“When you see the benefits of health reform in place, in the one place in the nation where we have it, people are reacting much more positively than negatively,’’ said Drew Altman, chief executive of the Kaiser Family Foundation, a California-based policy organization.

For Ann Weiss, a 60-year-old high school English teacher from Hanson, the Massachusetts law has been promising and problematic. Weiss, a Republican who took part in the poll and agreed to answer follow-up questions, said the state law has helped her family, allowing her to keep her daughter on her insurance plan until she was 26 — a provision that is now echoed in the national law.

“It used to be that the day they graduated college they were off insurance and that was a terrible worry,’’ Weiss said.

Weiss favors keeping the Massachusetts law, but with some notable changes, namely getting rid of the provision that requires most people to buy insurance.

“If people want to not have health insurance, it’s up to them, but I also feel it should be available at a reasonable cost,’’ she said.

Judy Cooper, a 66-year-old Democrat who lives in Lexington, believes that the rising cost of insurance has undermined the law’s success. Cooper, a semiretired educational publishing editor, is on Medicare now, but had to buy her own insurance for a brief time a couple of years ago and found the price nearly prohibitive.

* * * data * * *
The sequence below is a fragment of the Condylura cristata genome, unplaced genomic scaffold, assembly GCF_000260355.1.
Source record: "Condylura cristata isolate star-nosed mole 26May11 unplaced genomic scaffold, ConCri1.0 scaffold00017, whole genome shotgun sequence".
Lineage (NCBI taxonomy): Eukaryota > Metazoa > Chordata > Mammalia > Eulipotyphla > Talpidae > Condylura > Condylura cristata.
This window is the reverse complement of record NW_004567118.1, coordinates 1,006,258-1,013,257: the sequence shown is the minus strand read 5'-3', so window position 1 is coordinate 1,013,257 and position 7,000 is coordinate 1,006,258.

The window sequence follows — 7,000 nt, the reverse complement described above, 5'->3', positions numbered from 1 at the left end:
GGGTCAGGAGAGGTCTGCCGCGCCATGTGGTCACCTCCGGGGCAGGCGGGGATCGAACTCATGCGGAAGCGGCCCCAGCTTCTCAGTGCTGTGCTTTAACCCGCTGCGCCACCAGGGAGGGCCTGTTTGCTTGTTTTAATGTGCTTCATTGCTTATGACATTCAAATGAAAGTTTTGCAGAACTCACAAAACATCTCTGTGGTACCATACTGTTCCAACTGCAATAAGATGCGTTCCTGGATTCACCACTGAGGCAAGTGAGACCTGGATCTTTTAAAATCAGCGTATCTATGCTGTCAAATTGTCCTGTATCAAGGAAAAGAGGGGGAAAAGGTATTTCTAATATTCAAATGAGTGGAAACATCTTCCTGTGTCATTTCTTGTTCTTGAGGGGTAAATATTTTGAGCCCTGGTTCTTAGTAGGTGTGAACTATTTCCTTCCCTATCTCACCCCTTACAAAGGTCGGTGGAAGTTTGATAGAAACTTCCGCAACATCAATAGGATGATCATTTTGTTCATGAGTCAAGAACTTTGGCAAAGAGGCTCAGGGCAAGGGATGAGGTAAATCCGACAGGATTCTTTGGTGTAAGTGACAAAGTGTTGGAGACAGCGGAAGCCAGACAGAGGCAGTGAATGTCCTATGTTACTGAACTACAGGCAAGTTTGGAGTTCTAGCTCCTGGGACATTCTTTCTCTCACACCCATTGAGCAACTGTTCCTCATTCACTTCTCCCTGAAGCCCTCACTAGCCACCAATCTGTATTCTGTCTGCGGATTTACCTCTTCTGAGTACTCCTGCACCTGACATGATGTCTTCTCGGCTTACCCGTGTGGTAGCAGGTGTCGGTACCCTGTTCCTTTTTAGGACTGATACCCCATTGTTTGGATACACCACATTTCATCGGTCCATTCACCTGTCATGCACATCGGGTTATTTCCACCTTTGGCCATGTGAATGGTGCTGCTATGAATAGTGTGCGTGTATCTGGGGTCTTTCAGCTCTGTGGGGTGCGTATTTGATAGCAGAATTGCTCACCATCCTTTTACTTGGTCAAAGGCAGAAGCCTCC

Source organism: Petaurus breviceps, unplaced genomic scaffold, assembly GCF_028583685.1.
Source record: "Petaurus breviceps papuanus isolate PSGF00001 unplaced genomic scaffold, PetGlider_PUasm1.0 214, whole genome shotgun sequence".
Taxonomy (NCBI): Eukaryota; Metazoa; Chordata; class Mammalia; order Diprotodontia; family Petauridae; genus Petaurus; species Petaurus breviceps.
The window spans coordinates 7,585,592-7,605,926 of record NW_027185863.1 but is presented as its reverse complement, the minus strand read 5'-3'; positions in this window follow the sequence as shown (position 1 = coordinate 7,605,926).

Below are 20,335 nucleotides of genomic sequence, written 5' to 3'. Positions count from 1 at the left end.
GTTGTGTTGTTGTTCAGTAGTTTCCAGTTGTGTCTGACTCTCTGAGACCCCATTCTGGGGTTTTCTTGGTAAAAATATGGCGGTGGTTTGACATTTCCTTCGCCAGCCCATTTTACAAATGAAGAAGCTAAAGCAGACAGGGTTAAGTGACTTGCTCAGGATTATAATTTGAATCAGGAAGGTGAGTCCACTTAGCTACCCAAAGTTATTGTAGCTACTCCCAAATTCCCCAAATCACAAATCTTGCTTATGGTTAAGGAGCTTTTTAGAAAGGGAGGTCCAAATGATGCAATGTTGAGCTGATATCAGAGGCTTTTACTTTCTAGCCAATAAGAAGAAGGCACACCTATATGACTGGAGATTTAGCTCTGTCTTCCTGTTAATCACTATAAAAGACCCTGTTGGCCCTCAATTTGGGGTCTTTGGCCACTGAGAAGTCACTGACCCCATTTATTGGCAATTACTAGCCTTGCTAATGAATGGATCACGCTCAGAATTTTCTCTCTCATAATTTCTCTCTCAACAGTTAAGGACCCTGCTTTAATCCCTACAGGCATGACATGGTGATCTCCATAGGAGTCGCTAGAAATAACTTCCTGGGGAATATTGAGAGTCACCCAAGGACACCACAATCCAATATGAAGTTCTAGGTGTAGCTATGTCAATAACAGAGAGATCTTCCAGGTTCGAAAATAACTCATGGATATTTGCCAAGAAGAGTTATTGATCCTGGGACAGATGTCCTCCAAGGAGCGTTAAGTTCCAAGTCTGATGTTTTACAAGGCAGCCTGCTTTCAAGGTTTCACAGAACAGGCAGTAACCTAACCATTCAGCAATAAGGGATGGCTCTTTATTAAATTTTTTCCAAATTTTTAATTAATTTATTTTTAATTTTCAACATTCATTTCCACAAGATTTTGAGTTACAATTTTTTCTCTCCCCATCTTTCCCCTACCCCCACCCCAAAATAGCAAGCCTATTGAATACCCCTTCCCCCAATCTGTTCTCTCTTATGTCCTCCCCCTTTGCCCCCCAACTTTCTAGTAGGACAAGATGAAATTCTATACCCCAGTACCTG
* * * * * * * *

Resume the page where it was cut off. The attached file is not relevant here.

Still, she describes herself as a strong supporter of the law because it expanded coverage to many who could not afford it. “I think it’s immoral to leave people to die or to be sick because they don’t have money,’’ she said.

The poll results show that residents with incomes below $30,000 — the bracket that would probably make them eligible for state-subsidized care — were the most likely to say the law is helping to control the cost of their care.

The law expanded eligibility for subsidized coverage to thousands more residents, and state figures a year after the law went into effect showed that more than 200,000 residents were added to state-run coverage.

The poll results also showed that the highest income group, those whose income exceeds $75,000, were more likely than the lowest income group to say the law is hurting their health costs.

Kay Lazar can be reached at klazar@globe.com.